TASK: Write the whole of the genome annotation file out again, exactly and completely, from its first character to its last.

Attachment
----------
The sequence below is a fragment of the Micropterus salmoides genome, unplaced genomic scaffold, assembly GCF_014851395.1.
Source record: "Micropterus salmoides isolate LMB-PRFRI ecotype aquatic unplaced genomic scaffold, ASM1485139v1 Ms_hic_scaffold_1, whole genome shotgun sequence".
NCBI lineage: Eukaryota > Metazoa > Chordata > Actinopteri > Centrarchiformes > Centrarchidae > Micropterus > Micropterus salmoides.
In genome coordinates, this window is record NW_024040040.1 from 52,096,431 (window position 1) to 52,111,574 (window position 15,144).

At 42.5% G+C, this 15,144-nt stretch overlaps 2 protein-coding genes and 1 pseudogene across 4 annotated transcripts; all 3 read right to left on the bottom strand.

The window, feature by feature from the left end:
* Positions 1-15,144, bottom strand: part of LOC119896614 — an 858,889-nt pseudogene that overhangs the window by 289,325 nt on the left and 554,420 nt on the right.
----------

The sequence below is a fragment of the Micropterus salmoides genome, unplaced genomic scaffold, assembly GCF_014851395.1.
Source record: "Micropterus salmoides isolate LMB-PRFRI ecotype aquatic unplaced genomic scaffold, ASM1485139v1 Ms_hic_scaffold_1, whole genome shotgun sequence".
NCBI lineage: Eukaryota > Metazoa > Chordata > Actinopteri > Centrarchiformes > Centrarchidae > Micropterus > Micropterus salmoides.
In genome coordinates, this window is record NW_024040040.1 from 52,096,431 (window position 1) to 52,111,574 (window position 15,144).

At 42.5% G+C, this 15,144-nt stretch overlaps 2 protein-coding genes and 1 pseudogene across 4 annotated transcripts; all 3 read right to left on the bottom strand.

The window, feature by feature from the left end:
* Positions 1-15,144, bottom strand: part of LOC119896614 — an 858,889-nt pseudogene that overhangs the window by 289,325 nt on the left and 554,420 nt on the right.